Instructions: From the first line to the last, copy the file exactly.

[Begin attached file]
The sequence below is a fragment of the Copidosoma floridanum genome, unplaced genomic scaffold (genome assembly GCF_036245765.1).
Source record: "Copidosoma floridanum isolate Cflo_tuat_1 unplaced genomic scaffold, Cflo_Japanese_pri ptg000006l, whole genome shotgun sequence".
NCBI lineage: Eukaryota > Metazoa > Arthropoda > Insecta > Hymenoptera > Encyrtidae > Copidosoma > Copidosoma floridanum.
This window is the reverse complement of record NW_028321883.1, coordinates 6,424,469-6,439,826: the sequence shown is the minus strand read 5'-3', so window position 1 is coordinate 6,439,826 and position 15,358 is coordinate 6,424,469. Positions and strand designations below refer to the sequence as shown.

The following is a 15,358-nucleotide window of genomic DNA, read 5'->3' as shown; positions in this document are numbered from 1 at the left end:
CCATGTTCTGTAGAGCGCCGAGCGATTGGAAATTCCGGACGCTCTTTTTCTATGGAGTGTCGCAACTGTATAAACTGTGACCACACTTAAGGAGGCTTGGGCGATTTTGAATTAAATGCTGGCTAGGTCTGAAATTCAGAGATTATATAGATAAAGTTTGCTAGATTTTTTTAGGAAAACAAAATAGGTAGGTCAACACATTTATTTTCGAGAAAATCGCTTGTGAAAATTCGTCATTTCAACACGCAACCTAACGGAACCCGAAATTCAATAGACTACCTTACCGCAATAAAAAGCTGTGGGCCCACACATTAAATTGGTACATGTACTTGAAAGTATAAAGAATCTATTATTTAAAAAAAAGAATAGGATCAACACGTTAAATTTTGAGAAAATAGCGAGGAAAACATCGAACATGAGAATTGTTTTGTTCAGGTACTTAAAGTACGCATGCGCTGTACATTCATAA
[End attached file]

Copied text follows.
The sequence below is a fragment of the Copidosoma floridanum genome, unplaced genomic scaffold (genome assembly GCF_036245765.1).
Source record: "Copidosoma floridanum isolate Cflo_tuat_1 unplaced genomic scaffold, Cflo_Japanese_pri ptg000006l, whole genome shotgun sequence".
NCBI lineage: Eukaryota > Metazoa > Arthropoda > Insecta > Hymenoptera > Encyrtidae > Copidosoma > Copidosoma floridanum.
This window is the reverse complement of record NW_028321883.1, coordinates 6,424,469-6,439,826: the sequence shown is the minus strand read 5'-3', so window position 1 is coordinate 6,439,826 and position 15,358 is coordinate 6,424,469. Positions and strand designations below refer to the sequence as shown.

The following is a 15,358-nucleotide window of genomic DNA, read 5'->3' as shown; positions in this document are numbered from 1 at the left end:
CCATGTTCTGTAGAGCGCCGAGCGATTGGAAATTCCGGACGCTCTTTTTCTATGGAGTGTCGCAACTGTATAAACTGTGACCACACTTAAGGAGGCTTGGGCGATTTTGAATTAAATGCTGGCTAGGTCTGAAATTCAGAGATTATATAGATAAAGTTTGCTAGATTTTTTTAGGAAAACAAAATAGGTAGGTCAACACATTTATTTTCGAGAAAATCGCTTGTGAAAATTCGTCATTTCAACACGCAACCTAACGGAACCCGAAATTCAATAGACTACCTTACCGCAATAAAAAGCTGTGGGCCCACACATTAAATTGGTACATGTACTTGAAAGTATAAAGAATCTATTATTTAAAAAAAAGAATAGGATCAACACGTTAAATTTTGAGAAAATAGCGAGGAAAACATCGAACATGAGAATTGTTTTGTTCAGGTACTTAAAGTACGCATGCGCTGTACATTCATAA